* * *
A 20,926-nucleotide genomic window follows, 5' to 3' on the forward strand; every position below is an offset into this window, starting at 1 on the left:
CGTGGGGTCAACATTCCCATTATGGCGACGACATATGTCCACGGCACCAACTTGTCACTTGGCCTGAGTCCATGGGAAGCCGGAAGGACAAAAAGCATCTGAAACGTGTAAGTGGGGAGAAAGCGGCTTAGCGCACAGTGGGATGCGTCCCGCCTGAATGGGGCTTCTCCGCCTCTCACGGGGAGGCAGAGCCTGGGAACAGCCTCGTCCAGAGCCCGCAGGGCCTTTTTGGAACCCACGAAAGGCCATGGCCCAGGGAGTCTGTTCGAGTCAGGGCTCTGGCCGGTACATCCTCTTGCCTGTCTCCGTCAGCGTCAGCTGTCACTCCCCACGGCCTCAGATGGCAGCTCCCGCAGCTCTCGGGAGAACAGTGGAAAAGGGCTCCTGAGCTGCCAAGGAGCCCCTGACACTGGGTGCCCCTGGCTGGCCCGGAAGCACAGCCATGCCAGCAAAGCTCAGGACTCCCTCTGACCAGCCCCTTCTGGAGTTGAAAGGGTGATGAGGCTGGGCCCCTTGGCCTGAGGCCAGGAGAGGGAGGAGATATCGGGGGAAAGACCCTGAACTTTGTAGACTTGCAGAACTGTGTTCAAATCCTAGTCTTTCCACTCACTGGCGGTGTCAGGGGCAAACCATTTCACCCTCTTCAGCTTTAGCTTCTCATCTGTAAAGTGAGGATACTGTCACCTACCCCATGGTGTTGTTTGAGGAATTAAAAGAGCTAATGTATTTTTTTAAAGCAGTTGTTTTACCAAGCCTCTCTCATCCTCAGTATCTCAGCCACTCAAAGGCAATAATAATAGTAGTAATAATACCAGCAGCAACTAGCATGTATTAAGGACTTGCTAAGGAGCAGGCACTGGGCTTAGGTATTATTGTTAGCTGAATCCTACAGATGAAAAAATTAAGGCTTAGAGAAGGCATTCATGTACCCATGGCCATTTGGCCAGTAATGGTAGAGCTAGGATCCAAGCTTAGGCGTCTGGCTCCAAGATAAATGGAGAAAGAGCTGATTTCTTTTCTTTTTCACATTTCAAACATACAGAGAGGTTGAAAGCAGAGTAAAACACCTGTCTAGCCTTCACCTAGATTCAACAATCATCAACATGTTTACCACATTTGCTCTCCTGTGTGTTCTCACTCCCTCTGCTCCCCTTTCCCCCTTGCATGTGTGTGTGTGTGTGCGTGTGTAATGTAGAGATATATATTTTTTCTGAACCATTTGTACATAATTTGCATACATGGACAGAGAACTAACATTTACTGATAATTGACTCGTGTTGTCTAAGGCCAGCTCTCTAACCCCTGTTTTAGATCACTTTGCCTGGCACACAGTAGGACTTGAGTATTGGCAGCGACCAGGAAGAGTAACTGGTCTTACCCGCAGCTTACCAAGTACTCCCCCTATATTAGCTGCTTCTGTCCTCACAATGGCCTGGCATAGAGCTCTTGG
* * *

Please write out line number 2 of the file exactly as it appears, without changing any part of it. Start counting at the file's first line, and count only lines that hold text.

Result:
CGTGGGGTCAACATTCCCATTATGGCGACGACATATGTCCACGGCACCAACTTGTCACTTGGCCTGAGTCCATGGGAAGCCGGAAGGACAAAAAGCATCTGAAACGTGTAAGTGGGGAGAAAGCGGCTTAGCGCACAGTGGGATGCGTCCCGCCTGAATGGGGCTTCTCCGCCTCTCACGGGGAGGCAGAGCCTGGGAACAGCCTCGTCCAGAGCCCGCAGGGCCTTTTTGGAACCCACGAAAGGCCATGGCCCAGGGAGTCTGTTCGAGTCAGGGCTCTGGCCGGTACATCCTCTTGCCTGTCTCCGTCAGCGTCAGCTGTCACTCCCCACGGCCTCAGATGGCAGCTCCCGCAGCTCTCGGGAGAACAGTGGAAAAGGGCTCCTGAGCTGCCAAGGAGCCCCTGACACTGGGTGCCCCTGGCTGGCCCGGAAGCACAGCCATGCCAGCAAAGCTCAGGACTCCCTCTGACCAGCCCCTTCTGGAGTTGAAAGGGTGATGAGGCTGGGCCCCTTGGCCTGAGGCCAGGAGAGGGAGGAGATATCGGGGGAAAGACCCTGAACTTTGTAGACTTGCAGAACTGTGTTCAAATCCTAGTCTTTCCACTCACTGGCGGTGTCAGGGGCAAACCATTTCACCCTCTTCAGCTTTAGCTTCTCATCTGTAAAGTGAGGATACTGTCACCTACCCCATGGTGTTGTTTGAGGAATTAAAAGAGCTAATGTATTTTTTTAAAGCAGTTGTTTTACCAAGCCTCTCTCATCCTCAGTATCTCAGCCACTCAAAGGCAATAATAATAGTAGTAATAATACCAGCAGCAACTAGCATGTATTAAGGACTTGCTAAGGAGCAGGCACTGGGCTTAGGTATTATTGTTAGCTGAATCCTACAGATGAAAAAATTAAGGCTTAGAGAAGGCATTCATGTACCCATGGCCATTTGGCCAGTAATGGTAGAGCTAGGATCCAAGCTTAGGCGTCTGGCTCCAAGATAAATGGAGAAAGAGCTGATTTCTTTTCTTTTTCACATTTCAAACATACAGAGAGGTTGAAAGCAGAGTAAAACACCTGTCTAGCCTTCACCTAGATTCAACAATCATCAACATGTTTACCACATTTGCTCTCCTGTGTGTTCTCACTCCCTCTGCTCCCCTTTCCCCCTTGCATGTGTGTGTGTGTGTGCGTGTGTAATGTAGAGATATATATTTTTTCTGAACCATTTGTACATAATTTGCATACATGGACAGAGAACTAACATTTACTGATAATTGACTCGTGTTGTCTAAGGCCAGCTCTCTAACCCCTGTTTTAGATCACTTTGCCTGGCACACAGTAGGACTTGAGTATTGGCAGCGACCAGGAAGAGTAACTGGTCTTACCCGCAGCTTACCAAGTACTCCCCCTATATTAGCTGCTTCTGTCCTCACAATGGCCTGGCATAGAGCTCTTGG